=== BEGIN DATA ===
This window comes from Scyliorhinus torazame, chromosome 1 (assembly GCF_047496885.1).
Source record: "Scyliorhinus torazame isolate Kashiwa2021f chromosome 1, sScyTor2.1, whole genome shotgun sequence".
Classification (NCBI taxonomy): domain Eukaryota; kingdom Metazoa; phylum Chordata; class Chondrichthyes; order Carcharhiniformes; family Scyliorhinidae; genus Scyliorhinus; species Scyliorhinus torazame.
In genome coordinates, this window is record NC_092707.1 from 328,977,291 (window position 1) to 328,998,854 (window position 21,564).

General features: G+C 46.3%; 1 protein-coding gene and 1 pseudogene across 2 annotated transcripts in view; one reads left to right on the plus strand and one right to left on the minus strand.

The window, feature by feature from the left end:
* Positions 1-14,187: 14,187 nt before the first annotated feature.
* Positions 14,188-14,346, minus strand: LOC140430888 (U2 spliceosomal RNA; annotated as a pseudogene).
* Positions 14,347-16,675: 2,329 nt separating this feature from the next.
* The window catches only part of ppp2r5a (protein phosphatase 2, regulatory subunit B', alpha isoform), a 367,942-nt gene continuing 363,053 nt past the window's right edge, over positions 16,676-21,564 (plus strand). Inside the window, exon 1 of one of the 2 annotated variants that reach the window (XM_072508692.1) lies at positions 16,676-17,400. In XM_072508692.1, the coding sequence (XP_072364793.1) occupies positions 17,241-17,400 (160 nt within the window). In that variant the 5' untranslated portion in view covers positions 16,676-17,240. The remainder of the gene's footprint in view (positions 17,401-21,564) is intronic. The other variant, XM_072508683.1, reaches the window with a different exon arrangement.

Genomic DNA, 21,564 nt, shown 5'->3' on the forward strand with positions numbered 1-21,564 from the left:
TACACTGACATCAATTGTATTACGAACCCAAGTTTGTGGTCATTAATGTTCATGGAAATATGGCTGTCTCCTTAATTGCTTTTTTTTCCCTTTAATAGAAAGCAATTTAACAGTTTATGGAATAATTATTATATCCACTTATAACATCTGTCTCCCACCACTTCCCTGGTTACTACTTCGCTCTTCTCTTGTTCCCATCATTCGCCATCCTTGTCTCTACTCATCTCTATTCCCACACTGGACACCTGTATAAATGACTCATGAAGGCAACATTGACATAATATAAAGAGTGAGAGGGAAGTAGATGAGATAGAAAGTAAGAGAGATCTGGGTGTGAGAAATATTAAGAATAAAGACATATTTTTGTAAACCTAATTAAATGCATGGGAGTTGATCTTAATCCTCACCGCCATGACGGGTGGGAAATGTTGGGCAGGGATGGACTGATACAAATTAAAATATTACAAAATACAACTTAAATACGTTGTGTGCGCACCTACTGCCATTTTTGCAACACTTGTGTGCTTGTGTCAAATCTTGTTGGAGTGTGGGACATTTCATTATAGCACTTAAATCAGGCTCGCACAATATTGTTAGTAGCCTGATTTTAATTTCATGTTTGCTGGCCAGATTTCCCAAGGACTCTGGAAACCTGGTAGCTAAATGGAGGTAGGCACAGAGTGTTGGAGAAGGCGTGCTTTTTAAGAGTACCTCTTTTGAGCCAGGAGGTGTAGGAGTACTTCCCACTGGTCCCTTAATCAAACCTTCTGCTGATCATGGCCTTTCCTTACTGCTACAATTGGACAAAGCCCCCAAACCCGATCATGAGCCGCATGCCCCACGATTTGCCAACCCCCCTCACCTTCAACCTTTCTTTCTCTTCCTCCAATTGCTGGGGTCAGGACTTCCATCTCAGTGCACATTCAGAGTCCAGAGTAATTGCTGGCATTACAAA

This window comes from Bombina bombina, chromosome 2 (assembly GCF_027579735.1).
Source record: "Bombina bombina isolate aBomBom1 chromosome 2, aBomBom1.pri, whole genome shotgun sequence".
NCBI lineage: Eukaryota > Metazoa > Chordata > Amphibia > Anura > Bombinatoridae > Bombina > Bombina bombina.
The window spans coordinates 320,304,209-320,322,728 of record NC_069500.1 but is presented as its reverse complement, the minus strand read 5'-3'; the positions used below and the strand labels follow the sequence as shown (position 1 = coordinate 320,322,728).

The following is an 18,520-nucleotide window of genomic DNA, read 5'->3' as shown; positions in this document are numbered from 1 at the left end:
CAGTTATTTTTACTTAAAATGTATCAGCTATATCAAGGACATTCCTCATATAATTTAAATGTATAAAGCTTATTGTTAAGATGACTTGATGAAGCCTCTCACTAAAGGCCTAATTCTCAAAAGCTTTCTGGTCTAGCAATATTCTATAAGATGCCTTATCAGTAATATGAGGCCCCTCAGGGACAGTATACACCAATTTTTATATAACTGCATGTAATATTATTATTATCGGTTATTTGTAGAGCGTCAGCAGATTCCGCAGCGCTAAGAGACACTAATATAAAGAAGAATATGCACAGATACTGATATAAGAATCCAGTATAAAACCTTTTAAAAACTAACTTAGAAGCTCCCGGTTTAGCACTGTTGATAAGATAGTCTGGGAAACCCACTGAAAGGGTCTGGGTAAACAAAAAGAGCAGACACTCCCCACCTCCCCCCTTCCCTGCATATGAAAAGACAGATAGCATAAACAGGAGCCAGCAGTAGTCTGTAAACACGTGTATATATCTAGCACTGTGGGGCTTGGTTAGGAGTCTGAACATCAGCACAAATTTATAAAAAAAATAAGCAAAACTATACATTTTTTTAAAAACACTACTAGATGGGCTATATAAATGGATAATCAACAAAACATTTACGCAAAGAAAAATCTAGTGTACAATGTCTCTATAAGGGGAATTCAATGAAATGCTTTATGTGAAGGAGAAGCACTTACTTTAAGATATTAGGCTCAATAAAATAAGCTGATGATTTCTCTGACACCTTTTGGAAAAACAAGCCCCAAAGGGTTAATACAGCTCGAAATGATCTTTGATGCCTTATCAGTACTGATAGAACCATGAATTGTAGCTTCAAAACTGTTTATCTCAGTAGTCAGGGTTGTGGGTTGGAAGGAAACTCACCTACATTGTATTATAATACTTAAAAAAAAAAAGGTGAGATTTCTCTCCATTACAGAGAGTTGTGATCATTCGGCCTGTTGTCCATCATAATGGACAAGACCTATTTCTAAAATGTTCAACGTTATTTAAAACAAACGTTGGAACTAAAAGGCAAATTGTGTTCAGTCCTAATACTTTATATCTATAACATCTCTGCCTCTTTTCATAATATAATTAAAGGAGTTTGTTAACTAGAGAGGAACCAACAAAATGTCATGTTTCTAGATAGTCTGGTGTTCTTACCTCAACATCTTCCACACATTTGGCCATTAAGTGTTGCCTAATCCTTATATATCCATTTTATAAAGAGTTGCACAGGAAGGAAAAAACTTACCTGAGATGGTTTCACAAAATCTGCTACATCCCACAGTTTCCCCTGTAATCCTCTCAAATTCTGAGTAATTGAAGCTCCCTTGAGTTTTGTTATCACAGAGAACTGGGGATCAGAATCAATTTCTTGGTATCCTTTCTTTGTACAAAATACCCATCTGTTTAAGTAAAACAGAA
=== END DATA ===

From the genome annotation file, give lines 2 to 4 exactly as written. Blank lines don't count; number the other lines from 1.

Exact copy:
Source record: "Scyliorhinus torazame isolate Kashiwa2021f chromosome 1, sScyTor2.1, whole genome shotgun sequence".
Classification (NCBI taxonomy): domain Eukaryota; kingdom Metazoa; phylum Chordata; class Chondrichthyes; order Carcharhiniformes; family Scyliorhinidae; genus Scyliorhinus; species Scyliorhinus torazame.
In genome coordinates, this window is record NC_092707.1 from 328,977,291 (window position 1) to 328,998,854 (window position 21,564).